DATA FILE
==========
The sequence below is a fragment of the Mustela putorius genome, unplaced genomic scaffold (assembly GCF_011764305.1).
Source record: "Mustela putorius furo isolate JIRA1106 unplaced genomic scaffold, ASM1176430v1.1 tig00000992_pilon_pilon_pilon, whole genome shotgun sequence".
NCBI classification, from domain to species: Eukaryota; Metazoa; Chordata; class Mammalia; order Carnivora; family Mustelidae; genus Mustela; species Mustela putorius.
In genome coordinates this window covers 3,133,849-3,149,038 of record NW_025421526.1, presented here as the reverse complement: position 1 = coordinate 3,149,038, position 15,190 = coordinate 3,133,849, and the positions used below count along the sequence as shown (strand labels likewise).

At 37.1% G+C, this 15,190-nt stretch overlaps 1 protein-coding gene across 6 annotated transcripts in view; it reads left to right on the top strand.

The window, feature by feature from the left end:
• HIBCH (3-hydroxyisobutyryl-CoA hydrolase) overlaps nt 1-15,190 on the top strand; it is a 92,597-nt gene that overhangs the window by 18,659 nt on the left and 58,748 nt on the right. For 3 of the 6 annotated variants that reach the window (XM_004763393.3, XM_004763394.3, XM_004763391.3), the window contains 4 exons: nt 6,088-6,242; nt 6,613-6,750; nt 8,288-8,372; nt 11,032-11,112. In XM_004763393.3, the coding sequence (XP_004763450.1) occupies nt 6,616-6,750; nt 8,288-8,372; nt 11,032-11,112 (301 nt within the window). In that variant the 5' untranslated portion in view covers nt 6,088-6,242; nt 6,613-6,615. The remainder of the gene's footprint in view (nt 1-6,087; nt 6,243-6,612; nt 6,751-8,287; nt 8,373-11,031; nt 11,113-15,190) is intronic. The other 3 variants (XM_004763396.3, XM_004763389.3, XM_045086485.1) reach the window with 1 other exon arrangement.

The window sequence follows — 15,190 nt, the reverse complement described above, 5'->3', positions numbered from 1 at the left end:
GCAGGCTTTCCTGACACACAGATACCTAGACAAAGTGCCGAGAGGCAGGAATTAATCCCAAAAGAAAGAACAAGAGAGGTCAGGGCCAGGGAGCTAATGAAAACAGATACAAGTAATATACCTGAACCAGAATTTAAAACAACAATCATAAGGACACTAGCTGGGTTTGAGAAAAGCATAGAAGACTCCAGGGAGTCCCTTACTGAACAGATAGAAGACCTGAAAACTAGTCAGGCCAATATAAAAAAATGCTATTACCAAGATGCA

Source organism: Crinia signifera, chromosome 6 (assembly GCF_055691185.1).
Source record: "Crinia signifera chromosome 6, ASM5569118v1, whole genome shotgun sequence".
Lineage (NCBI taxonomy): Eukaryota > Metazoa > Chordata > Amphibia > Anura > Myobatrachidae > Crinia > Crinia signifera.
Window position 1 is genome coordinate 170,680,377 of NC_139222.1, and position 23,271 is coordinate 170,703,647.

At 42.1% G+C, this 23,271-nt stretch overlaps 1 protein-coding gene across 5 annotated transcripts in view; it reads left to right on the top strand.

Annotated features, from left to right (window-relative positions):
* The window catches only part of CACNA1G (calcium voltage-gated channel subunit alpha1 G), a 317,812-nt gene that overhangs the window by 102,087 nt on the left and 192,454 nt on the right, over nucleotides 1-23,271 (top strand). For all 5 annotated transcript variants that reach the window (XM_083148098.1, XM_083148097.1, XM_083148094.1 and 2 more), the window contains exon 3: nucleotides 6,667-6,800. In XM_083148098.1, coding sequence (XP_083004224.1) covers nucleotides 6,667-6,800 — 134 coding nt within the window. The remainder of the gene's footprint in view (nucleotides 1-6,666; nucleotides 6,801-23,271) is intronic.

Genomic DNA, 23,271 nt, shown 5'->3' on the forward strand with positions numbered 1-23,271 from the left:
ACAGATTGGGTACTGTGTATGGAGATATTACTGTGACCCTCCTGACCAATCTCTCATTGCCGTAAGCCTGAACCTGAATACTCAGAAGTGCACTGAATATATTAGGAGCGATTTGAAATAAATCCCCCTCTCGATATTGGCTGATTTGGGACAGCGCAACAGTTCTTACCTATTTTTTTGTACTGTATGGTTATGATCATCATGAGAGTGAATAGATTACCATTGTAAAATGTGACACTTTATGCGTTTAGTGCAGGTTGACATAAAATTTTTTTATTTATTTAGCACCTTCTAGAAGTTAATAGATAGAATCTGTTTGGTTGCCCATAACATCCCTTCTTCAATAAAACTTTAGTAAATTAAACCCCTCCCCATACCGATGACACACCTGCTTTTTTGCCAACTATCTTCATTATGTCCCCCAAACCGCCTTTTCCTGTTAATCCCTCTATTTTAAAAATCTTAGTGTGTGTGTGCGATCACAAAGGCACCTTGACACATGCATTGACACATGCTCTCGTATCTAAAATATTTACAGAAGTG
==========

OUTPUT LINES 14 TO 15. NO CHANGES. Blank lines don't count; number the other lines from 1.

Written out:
At 42.1% G+C, this 23,271-nt stretch overlaps 1 protein-coding gene across 5 annotated transcripts in view; it reads left to right on the top strand.

Annotated features, from left to right (window-relative positions):